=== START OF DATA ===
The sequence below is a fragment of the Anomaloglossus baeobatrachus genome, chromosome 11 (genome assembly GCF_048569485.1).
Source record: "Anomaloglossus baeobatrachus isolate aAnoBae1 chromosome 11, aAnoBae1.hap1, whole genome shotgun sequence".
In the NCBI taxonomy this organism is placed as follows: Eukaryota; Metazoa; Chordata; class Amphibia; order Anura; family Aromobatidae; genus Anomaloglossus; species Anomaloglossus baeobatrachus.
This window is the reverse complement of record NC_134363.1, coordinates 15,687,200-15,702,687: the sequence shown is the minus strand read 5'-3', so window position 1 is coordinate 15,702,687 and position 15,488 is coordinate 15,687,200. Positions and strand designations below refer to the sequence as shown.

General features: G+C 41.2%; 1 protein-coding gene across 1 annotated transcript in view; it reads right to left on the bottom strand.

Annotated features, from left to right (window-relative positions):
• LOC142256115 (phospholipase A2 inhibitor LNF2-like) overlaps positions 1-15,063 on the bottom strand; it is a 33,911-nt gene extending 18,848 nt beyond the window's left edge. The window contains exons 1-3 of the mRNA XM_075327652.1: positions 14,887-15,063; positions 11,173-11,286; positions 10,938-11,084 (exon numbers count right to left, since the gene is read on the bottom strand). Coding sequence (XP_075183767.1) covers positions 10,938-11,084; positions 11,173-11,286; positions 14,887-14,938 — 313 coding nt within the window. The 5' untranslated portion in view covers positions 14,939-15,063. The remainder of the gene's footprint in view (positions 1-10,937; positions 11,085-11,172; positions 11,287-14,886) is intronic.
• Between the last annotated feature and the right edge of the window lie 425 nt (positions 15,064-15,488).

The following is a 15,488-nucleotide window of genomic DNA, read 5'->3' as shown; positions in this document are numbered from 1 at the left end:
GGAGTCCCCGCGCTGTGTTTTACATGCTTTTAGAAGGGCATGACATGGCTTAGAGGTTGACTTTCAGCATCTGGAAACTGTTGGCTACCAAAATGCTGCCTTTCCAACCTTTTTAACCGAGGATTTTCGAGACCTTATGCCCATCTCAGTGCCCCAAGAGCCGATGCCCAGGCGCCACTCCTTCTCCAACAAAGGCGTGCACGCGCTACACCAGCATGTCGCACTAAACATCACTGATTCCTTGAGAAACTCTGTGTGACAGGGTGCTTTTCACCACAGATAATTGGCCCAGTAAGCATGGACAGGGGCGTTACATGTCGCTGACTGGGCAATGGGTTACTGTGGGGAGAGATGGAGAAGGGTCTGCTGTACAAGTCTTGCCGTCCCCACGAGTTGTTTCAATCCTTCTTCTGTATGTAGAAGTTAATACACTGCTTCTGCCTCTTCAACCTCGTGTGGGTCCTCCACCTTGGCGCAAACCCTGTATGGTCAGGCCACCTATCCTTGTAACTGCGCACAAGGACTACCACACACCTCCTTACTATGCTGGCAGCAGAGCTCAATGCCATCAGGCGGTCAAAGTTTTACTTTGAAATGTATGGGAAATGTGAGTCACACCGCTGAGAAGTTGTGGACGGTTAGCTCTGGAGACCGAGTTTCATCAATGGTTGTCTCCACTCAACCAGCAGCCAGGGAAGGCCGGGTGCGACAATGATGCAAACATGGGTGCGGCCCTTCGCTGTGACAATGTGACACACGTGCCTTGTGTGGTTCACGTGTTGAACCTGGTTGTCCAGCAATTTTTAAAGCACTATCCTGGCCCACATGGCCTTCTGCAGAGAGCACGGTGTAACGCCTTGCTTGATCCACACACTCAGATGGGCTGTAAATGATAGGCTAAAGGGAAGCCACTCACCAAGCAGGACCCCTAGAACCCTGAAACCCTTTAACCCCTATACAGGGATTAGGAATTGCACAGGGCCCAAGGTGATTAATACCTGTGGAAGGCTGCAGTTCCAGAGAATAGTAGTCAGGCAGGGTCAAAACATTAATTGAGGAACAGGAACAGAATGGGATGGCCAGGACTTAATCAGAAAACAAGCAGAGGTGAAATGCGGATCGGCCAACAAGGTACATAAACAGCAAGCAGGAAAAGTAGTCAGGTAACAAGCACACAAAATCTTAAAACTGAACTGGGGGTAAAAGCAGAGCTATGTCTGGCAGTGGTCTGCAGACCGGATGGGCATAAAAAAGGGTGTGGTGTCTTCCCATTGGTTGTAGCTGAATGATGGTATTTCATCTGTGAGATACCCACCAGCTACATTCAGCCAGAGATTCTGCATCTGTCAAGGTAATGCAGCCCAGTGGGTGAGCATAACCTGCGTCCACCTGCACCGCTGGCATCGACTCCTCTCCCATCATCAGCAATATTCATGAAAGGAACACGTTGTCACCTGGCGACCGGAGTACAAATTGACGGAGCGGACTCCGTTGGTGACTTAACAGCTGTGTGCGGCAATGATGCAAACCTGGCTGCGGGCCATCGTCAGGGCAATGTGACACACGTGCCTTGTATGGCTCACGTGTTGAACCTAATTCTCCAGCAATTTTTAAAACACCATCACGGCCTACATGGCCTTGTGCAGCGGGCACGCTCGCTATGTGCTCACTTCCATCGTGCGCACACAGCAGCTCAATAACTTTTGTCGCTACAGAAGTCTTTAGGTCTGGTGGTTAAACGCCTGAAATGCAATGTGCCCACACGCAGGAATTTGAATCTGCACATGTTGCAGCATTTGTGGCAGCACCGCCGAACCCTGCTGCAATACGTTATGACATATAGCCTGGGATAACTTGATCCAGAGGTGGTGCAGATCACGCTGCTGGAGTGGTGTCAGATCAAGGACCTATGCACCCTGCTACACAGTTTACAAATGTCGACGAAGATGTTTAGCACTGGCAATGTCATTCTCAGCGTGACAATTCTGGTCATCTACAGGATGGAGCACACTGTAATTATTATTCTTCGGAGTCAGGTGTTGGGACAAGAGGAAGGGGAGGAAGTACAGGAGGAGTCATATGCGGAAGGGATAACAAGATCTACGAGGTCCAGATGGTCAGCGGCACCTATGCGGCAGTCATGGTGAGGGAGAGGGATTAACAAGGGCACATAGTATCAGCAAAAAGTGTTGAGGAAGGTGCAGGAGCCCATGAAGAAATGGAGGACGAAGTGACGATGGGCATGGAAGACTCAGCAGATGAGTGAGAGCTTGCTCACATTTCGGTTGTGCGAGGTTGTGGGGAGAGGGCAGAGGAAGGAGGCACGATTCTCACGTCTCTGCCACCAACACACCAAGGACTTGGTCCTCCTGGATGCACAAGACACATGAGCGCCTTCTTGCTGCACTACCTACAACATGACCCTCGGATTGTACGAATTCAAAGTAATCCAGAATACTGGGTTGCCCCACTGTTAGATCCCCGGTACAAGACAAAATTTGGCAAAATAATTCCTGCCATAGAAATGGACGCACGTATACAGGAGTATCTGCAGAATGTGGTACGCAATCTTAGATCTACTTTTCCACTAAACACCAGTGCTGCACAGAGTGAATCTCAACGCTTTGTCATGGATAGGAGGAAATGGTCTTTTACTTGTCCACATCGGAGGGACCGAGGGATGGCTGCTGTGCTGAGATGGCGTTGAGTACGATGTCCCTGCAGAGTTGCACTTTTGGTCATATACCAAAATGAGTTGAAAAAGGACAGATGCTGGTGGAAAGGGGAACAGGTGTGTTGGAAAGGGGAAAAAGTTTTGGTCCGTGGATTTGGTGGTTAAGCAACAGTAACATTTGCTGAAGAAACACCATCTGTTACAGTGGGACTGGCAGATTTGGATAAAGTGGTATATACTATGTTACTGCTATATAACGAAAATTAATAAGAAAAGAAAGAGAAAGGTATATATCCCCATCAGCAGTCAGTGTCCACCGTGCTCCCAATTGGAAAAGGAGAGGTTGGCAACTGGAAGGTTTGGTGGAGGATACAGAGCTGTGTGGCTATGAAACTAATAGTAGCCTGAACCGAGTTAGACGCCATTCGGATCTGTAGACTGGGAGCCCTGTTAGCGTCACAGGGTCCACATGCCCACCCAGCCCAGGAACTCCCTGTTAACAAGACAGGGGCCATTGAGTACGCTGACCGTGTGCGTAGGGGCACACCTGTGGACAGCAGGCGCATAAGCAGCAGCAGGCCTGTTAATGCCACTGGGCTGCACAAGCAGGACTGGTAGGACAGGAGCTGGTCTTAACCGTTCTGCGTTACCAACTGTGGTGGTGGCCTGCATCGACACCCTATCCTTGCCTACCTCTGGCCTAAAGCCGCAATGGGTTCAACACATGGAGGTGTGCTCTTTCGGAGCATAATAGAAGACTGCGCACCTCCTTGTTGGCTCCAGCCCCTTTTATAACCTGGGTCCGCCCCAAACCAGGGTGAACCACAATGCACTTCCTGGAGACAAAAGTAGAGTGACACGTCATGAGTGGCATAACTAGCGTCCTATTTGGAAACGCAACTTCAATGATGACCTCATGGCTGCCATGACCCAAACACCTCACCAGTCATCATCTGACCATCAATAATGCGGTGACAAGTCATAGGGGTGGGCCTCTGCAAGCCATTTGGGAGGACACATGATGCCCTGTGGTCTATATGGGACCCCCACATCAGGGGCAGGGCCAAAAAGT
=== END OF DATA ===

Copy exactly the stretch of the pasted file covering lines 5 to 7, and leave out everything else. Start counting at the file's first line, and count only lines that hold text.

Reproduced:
General features: G+C 41.2%; 1 protein-coding gene across 1 annotated transcript in view; it reads right to left on the bottom strand.

Annotated features, from left to right (window-relative positions):
• LOC142256115 (phospholipase A2 inhibitor LNF2-like) overlaps positions 1-15,063 on the bottom strand; it is a 33,911-nt gene extending 18,848 nt beyond the window's left edge. The window contains exons 1-3 of the mRNA XM_075327652.1: positions 14,887-15,063; positions 11,173-11,286; positions 10,938-11,084 (exon numbers count right to left, since the gene is read on the bottom strand). Coding sequence (XP_075183767.1) covers positions 10,938-11,084; positions 11,173-11,286; positions 14,887-14,938 — 313 coding nt within the window. The 5' untranslated portion in view covers positions 14,939-15,063. The remainder of the gene's footprint in view (positions 1-10,937; positions 11,085-11,172; positions 11,287-14,886) is intronic.